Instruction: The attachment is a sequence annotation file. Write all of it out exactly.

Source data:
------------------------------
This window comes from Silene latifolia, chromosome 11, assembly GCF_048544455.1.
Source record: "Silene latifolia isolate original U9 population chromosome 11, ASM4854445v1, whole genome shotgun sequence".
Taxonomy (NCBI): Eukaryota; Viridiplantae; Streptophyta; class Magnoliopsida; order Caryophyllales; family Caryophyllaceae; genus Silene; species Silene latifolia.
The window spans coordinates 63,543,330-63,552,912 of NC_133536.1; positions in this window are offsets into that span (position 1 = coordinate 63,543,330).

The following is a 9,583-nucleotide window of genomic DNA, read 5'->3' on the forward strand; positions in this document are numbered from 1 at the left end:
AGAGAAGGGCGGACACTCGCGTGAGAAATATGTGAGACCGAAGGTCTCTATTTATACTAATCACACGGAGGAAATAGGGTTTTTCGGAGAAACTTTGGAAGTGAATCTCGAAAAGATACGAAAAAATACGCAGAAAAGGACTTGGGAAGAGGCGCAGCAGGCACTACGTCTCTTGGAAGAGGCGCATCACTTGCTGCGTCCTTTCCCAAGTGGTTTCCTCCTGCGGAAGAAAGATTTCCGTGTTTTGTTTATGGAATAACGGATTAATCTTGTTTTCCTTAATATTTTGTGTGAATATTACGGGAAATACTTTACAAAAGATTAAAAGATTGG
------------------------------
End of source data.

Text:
This window comes from Silene latifolia, chromosome 11, assembly GCF_048544455.1.
Source record: "Silene latifolia isolate original U9 population chromosome 11, ASM4854445v1, whole genome shotgun sequence".
Taxonomy (NCBI): Eukaryota; Viridiplantae; Streptophyta; class Magnoliopsida; order Caryophyllales; family Caryophyllaceae; genus Silene; species Silene latifolia.
The window spans coordinates 63,543,330-63,552,912 of NC_133536.1; positions in this window are offsets into that span (position 1 = coordinate 63,543,330).

The following is a 9,583-nucleotide window of genomic DNA, read 5'->3' on the forward strand; positions in this document are numbered from 1 at the left end:
AGAGAAGGGCGGACACTCGCGTGAGAAATATGTGAGACCGAAGGTCTCTATTTATACTAATCACACGGAGGAAATAGGGTTTTTCGGAGAAACTTTGGAAGTGAATCTCGAAAAGATACGAAAAAATACGCAGAAAAGGACTTGGGAAGAGGCGCAGCAGGCACTACGTCTCTTGGAAGAGGCGCATCACTTGCTGCGTCCTTTCCCAAGTGGTTTCCTCCTGCGGAAGAAAGATTTCCGTGTTTTGTTTATGGAATAACGGATTAATCTTGTTTTCCTTAATATTTTGTGTGAATATTACGGGAAATACTTTACAAAAGATTAAAAGATTGG